Russia: Local elections draw criticism from opposition

Opposition party candidates, hoping to finally secure seats in the Russian Duma later next month, were met with complete failure after regional elections showed that the ruling United Russia party won every regional poll across the country. Other mainstream Russian parties like the Communist party, Liberal Democratic Party, and a Just Russia also made a strong showing. However, this was not due to lack of effort.

Opposition party candidates were left out of every regional election and poll except in Kostroma Oblast, and even there, opposition party Parnas garnered only 1.98% of the vote, while United Russia captured 52%. Initial optimism on the part of opposition groups was bolstered when unofficial exit polls showed that some of the groups received 6% of the vote, the local chief of the opposition party conceded that his party would not gather the required 5% in order to secure Parliamentary seats.

Obviously, this has raised a few eyebrows throughout several independent election observing organizations and international observers. In most cases, technical details prevented true opposition candidates from running. One party was still running with the assassinated Boris Nemtsov as the candidate. Another was barred from entry due to the candidate, Alexei Navalny, a prominent dissident, being under house arrest serving a prison sentence for an embezzlement case, which Navalny alleges is an entirely spurious accusation.

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News Briefs:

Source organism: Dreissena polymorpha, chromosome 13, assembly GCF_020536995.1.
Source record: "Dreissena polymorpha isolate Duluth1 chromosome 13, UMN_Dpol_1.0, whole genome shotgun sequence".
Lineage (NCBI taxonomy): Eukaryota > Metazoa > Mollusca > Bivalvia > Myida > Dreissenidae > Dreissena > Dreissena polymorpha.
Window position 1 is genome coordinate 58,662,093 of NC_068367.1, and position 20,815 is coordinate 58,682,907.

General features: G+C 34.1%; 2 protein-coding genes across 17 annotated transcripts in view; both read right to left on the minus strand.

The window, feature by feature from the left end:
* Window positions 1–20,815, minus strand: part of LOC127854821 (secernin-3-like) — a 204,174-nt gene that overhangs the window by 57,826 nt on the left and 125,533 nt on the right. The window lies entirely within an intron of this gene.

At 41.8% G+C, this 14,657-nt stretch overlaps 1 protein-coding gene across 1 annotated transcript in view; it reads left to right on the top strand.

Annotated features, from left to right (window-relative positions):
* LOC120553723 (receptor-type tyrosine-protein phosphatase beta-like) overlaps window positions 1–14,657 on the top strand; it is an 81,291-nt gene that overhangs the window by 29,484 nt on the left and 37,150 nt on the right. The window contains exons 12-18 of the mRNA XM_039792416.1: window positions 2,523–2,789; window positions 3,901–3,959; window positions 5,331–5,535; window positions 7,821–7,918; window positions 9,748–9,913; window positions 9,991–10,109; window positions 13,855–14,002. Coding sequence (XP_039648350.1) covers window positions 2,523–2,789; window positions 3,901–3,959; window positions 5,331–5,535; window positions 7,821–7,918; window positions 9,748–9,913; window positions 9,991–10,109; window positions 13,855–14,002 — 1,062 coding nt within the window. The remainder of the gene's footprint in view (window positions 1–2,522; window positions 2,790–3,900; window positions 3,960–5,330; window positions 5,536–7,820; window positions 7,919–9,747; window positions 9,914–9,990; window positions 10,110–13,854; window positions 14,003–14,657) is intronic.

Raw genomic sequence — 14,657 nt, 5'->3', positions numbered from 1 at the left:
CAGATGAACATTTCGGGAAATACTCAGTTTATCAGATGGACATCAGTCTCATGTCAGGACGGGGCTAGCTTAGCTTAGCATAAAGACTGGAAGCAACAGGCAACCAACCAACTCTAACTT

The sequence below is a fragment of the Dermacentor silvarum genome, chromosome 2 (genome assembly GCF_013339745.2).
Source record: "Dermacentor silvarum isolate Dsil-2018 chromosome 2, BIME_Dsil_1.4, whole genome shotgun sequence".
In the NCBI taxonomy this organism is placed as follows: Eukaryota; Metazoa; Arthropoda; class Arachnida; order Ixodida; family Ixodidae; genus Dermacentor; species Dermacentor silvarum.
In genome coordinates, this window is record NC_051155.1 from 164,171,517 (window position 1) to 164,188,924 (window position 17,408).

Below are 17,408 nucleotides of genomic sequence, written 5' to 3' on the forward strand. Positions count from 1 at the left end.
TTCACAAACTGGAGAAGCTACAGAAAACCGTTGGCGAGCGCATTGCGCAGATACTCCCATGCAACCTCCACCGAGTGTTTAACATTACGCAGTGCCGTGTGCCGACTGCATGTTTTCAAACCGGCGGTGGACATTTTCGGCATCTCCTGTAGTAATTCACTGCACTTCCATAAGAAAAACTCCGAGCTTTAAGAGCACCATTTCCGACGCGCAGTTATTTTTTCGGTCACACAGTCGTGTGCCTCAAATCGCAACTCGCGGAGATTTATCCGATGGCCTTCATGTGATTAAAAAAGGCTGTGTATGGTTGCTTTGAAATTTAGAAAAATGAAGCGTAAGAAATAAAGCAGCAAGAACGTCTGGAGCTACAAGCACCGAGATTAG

• The Russian navy has engaged in a large weapons demonstration in the Caspian Sea, where 15 warships carried out successful strikes at proxy surface strikes using cruise missiles. The ships set out from ports in the Astrakhan region, and as many as 20 warships are expected to take part in the ongoing exercises, which are thought to be a show of strength to ensure other Caspian littoral states don’t attempt to develop any joint projects without Russia’s permission.
  • Russian oil company Lukoil has reached a milestone in Uzbek gas production, when today it produced 30 BCM of natural gas, mostly from the Khauzak-Shady field in Bukhara. Commercial production on the field began in 2007, new areas opened in 2011, and this year more expansion is expected. Uzbekistan has not been typically the target of new gas exploration, as this has usually been Turkmenistan. However, Turkmenistan’s fields are all state-owned and operated, unlike Uzbekistan, which has allowed Russian oil and gas companies to operate there.
  • BP announced it will suspend operations on a key Caspian oil rig, Chirag, offshore of Azerbaijan to perform maintenance, and it will be suspended throughout the following quarter. BP had suspended maintenance at another major oil platform in the Caspian Sea, West Azeri, last May, which lasted roughly 22 days. Daily oil output from Azerbaijan fell, strangely enough, to the levels anticipated and announced by OPEC as well as the US Energy Information Agency (EIA).
  • Pakistan has blamed Afghanistan for the assault on its Peshawar air base, a somewhat ironic reversal of the numerous statements made by previous President Hamid Karzai, who would routinely blame Pakistani military and intelligence units for attacks along the border zones in Pashtunistan. Earlier today, gunmen stormed the airbase outside Peshawar, which triggered a gunfight. The Pakistani spokesman later issued a correction, saying he did not think the Afghan government was involved in the attack, only that the aggressors came from the Afghan border.
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